Deathscapes

A Boat Called the Janga 1l - The Inquest

Deathscapes

The Inquest

Front page of the Coroners finding in the Inquest into the 30 deaths of people who drowned on the Janga. Included here are the names: Fatemah Baghaie, Khedier Eidan Madhi, Khoshqhadam Amini, Hassan Shahvari, Ali Khedier Eidan, Afssaneh Abdullahi-Meher, Haifa Bawy, Mehran Zareh, Fawzeya Bawy, Fatemah Tayari, Mahan Shahvari, Shekooh Taromi Nejad Sheerazy, Mariam Shahvari, Ahmed Oday Al Khafaji, Nasrollah Akbari, Mariam Fakri Kadum Al Khafaji, Maryam Zareh, Elmira Khorshidi, Javed Shirvani, Soha Zareh, Sam Hussain Hussaini, Zahra Median Ibrihimi, Khalil Behzadpour, Abbas Akhondy, Mehrdad Karbavi, Malektaj Karimi, Reza Gandomi, Kobra Davary Yekta, Oday Rashed Mohammed Hassan Alsalman and Farhad Akhlaghi Shaikhdoost.

[imagecaption] Page 1 of the Inquest finding into the deaths of persons who were on board a vessel known as The Janga (SIEV 221) which sank off the coast of Christmas Island on 15 December 2010.  These are the names of 30 people whose bodies were located and identified. [/imagecaption]

[BREAK]

In February 2012, Coroner Alastair Hope handed down his findings from an inquest on the the deaths of 30 people whose bodies were recovered and identified and another 20 people whose bodies were never found. The findings were predictable and did not address the key questions raised by Kevin and others regarding official responsibility for the safety of asylum seeker lives at sea.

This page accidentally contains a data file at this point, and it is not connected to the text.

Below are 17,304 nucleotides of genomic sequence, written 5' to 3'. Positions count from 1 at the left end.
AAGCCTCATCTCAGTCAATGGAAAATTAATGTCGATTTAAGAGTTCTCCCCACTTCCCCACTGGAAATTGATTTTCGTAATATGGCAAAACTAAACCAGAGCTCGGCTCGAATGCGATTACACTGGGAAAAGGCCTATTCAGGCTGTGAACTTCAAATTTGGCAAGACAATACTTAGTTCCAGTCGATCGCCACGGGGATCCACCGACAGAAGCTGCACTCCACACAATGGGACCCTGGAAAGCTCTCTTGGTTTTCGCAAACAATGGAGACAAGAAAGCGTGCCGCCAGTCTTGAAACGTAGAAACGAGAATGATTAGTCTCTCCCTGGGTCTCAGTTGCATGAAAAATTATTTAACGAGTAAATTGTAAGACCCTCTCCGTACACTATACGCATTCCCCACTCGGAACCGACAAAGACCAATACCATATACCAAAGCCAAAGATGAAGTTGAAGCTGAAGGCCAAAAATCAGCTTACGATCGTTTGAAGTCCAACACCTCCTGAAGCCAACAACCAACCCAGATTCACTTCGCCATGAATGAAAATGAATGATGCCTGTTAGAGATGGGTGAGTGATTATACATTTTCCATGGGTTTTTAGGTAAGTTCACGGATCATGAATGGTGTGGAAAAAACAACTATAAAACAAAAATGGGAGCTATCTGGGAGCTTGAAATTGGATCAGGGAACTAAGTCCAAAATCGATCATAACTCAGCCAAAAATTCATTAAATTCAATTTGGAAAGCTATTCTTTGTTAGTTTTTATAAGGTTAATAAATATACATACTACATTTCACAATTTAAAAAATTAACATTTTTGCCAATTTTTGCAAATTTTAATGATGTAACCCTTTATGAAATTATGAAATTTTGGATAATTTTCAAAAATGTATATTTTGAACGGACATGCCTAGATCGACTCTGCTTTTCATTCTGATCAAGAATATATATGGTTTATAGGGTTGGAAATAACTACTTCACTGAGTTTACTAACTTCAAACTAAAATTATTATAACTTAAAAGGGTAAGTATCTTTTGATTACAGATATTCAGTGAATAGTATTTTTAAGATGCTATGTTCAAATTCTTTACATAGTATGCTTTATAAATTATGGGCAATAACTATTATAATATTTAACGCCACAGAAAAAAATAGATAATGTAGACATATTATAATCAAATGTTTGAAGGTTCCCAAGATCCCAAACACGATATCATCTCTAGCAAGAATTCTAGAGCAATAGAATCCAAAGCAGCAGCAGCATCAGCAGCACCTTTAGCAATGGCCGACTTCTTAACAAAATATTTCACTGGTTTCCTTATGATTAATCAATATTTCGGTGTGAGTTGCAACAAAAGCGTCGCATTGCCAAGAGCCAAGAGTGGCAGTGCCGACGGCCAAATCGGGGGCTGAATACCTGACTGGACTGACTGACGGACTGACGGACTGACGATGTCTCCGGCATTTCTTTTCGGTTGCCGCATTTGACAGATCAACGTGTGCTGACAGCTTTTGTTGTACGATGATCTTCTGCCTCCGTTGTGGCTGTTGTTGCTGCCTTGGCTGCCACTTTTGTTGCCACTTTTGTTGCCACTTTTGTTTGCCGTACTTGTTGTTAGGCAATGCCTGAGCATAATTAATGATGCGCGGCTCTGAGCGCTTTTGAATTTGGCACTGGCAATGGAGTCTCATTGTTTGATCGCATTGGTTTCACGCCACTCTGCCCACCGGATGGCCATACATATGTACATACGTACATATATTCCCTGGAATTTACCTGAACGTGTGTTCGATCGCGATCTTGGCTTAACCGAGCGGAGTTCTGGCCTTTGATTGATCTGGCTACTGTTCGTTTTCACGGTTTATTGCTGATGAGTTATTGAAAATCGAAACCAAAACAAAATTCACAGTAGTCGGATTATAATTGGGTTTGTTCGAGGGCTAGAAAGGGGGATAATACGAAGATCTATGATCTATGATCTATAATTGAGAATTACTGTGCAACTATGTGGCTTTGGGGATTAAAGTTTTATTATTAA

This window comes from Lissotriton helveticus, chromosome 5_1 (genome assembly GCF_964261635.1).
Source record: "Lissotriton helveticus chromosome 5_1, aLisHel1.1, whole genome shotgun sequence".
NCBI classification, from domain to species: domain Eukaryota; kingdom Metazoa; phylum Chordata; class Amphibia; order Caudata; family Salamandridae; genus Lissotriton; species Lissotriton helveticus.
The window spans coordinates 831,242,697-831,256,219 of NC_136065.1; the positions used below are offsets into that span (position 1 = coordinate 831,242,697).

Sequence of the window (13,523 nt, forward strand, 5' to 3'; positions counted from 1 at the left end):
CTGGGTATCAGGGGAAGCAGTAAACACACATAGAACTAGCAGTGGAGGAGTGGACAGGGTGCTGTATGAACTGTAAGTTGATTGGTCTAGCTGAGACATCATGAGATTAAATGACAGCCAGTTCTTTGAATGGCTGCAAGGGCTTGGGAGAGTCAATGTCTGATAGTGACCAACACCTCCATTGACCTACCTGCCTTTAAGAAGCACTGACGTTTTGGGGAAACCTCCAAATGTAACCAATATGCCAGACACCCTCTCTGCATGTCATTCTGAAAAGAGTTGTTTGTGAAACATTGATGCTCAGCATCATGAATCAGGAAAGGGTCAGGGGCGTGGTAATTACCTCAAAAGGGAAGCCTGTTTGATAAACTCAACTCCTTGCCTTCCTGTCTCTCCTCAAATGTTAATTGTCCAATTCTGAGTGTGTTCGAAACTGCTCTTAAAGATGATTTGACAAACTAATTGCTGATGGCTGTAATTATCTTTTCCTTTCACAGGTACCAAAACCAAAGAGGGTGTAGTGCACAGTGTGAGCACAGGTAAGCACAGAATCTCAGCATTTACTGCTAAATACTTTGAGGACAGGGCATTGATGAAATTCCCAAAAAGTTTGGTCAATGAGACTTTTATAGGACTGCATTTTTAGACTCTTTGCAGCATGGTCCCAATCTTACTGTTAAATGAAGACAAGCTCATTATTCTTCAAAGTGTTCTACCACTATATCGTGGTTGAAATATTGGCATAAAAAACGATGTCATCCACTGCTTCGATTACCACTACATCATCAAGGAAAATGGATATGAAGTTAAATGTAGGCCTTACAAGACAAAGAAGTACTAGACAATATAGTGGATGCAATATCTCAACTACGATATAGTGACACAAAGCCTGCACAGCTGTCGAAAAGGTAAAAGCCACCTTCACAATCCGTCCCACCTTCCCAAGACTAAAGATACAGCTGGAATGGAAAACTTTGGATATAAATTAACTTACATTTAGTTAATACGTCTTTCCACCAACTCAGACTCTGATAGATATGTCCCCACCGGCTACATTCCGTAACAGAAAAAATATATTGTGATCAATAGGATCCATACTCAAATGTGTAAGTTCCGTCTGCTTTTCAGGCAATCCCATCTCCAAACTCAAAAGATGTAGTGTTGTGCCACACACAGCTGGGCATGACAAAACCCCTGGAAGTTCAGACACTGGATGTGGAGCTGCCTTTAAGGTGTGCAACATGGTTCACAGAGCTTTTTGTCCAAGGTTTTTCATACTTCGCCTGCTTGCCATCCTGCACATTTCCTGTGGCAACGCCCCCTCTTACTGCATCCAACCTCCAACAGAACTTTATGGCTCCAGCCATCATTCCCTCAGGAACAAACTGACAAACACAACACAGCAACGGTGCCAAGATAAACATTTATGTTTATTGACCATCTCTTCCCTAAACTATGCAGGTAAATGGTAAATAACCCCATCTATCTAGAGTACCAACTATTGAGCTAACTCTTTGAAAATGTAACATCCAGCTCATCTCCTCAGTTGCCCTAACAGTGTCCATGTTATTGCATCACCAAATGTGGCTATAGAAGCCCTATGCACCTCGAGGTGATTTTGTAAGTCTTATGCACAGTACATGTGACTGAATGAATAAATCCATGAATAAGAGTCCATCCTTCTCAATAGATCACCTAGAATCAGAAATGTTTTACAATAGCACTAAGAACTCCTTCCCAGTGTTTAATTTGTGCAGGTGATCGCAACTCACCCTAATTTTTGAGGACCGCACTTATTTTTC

The testimony of those held in detention who testified that they had notified guards well in advance of the expected arrival of the  boat was dismissed as  unreliable. However, Hope did affirm that:

  • The boat was first spotted by Christmas Island residents who happened to look out of their windows that morning rather than surveillance from Border Protection Command.
  • Neither the Australian Federal Police (AFP) nor the Volunteer Marine Rescue Service (VMRS) had access to a suitable vessel which could be used in rescue operations in those weather conditions which meant there was no effective capability on the island to respond to the emergency.
  • It was the responsibility of the Commonwealth to ensure there were suitable vessels on the island for an emergency at sea response at all times.

 


Sharing

Please Read

Aboriginal and Torres Strait Islander viewers are respectfully advised that this website contains images of and references to deceased persons.

All viewers are respectfully advised that the site contains images of and references to the deaths in custody of Indigenous peoples, Black people and refugees that may cause distress.

Proceed